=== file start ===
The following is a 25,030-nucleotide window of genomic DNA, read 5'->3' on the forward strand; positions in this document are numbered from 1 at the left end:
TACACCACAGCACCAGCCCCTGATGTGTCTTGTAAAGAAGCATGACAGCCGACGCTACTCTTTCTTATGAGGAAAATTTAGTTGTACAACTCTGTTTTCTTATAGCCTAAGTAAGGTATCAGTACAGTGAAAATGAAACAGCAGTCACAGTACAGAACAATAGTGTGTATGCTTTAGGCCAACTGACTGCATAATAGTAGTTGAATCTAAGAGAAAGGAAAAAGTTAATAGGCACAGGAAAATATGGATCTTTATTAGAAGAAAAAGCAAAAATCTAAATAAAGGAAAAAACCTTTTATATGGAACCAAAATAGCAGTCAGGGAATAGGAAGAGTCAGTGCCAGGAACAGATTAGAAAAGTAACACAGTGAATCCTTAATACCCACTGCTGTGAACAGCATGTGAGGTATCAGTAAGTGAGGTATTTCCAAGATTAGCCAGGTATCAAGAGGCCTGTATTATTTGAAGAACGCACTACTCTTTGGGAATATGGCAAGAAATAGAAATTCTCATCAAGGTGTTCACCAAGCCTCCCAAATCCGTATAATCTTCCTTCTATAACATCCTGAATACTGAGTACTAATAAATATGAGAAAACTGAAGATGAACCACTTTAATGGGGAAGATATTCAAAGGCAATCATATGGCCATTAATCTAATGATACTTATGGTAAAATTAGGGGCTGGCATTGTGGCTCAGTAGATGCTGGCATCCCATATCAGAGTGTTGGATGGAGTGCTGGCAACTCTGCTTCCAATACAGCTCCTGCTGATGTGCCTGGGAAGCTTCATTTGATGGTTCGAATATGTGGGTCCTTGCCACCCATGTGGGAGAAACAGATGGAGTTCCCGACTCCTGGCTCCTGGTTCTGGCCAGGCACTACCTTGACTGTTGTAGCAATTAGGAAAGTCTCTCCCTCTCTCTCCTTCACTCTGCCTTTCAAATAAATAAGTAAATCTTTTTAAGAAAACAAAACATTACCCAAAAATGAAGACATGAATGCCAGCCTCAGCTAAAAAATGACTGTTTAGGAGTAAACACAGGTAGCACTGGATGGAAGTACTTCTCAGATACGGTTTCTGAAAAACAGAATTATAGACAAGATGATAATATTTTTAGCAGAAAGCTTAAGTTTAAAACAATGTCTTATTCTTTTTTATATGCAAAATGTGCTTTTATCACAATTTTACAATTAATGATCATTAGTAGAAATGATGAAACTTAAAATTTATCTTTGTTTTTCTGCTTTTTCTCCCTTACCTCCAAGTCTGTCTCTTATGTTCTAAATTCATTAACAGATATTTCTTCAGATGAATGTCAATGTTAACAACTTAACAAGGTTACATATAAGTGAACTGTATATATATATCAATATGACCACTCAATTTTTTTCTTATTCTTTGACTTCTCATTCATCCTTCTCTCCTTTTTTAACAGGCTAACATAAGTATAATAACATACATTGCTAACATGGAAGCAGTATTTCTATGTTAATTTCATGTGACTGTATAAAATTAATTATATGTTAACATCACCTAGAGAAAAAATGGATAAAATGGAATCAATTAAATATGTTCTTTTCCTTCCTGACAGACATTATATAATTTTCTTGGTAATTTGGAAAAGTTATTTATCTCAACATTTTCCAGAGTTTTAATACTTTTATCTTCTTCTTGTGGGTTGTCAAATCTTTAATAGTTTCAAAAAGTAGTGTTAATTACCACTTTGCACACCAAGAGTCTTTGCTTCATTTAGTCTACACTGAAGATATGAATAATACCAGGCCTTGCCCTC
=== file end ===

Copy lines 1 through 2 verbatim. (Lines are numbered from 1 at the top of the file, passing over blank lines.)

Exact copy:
The following is a 25,030-nucleotide window of genomic DNA, read 5'->3' on the forward strand; positions in this document are numbered from 1 at the left end:
TACACCACAGCACCAGCCCCTGATGTGTCTTGTAAAGAAGCATGACAGCCGACGCTACTCTTTCTTATGAGGAAAATTTAGTTGTACAACTCTGTTTTCTTATAGCCTAAGTAAGGTATCAGTACAGTGAAAATGAAACAGCAGTCACAGTACAGAACAATAGTGTGTATGCTTTAGGCCAACTGACTGCATAATAGTAGTTGAATCTAAGAGAAAGGAAAAAGTTAATAGGCACAGGAAAATATGGATCTTTATTAGAAGAAAAAGCAAAAATCTAAATAAAGGAAAAAACCTTTTATATGGAACCAAAATAGCAGTCAGGGAATAGGAAGAGTCAGTGCCAGGAACAGATTAGAAAAGTAACACAGTGAATCCTTAATACCCACTGCTGTGAACAGCATGTGAGGTATCAGTAAGTGAGGTATTTCCAAGATTAGCCAGGTATCAAGAGGCCTGTATTATTTGAAGAACGCACTACTCTTTGGGAATATGGCAAGAAATAGAAATTCTCATCAAGGTGTTCACCAAGCCTCCCAAATCCGTATAATCTTCCTTCTATAACATCCTGAATACTGAGTACTAATAAATATGAGAAAACTGAAGATGAACCACTTTAATGGGGAAGATATTCAAAGGCAATCATATGGCCATTAATCTAATGATACTTATGGTAAAATTAGGGGCTGGCATTGTGGCTCAGTAGATGCTGGCATCCCATATCAGAGTGTTGGATGGAGTGCTGGCAACTCTGCTTCCAATACAGCTCCTGCTGATGTGCCTGGGAAGCTTCATTTGATGGTTCGAATATGTGGGTCCTTGCCACCCATGTGGGAGAAACAGATGGAGTTCCCGACTCCTGGCTCCTGGTTCTGGCCAGGCACTACCTTGACTGTTGTAGCAATTAGGAAAGTCTCTCCCTCTCTCTCCTTCACTCTGCCTTTCAAATAAATAAGTAAATCTTTTTAAGAAAACAAAACATTACCCAAAAATGAAGACATGAATGCCAGCCTCAGCTAAAAAATGACTGTTTAGGAGTAAACACAGGTAGCACTGGATGGAAGTACTTCTCAGATACGGTTTCTGAAAAACAGAATTATAGACAAGATGATAATATTTTTAGCAGAAAGCTTAAGTTTAAAACAATGTCTTATTCTTTTTTATATGCAAAATGTGCTTTTATCACAATTTTACAATTAATGATCATTAGTAGAAATGATGAAACTTAAAATTTATCTTTGTTTTTCTGCTTTTTCTCCCTTACCTCCAAGTCTGTCTCTTATGTTCTAAATTCATTAACAGATATTTCTTCAGATGAATGTCAATGTTAACAACTTAACAAGGTTACATATAAGTGAACTGTATATATATATCAATATGACCACTCAATTTTTTTCTTATTCTTTGACTTCTCATTCATCCTTCTCTCCTTTTTTAACAGGCTAACATAAGTATAATAACATACATTGCTAACATGGAAGCAGTATTTCTATGTTAATTTCATGTGACTGTATAAAATTAATTATATGTTAACATCACCTAGAGAAAAAATGGATAAAATGGAATCAATTAAATATGTTCTTTTCCTTCCTGACAGACATTATATAATTTTCTTGGTAATTTGGAAAAGTTATTTATCTCAACATTTTCCAGAGTTTTAATACTTTTATCTTCTTCTTGTGGGTTGTCAAATCTTTAATAGTTTCAAAAAGTAGTGTTAATTACCACTTTGCACACCAAGAGTCTTTGCTTCATTTAGTCTACACTGAAGATATGAATAATACCAGGCCTTGCCCTC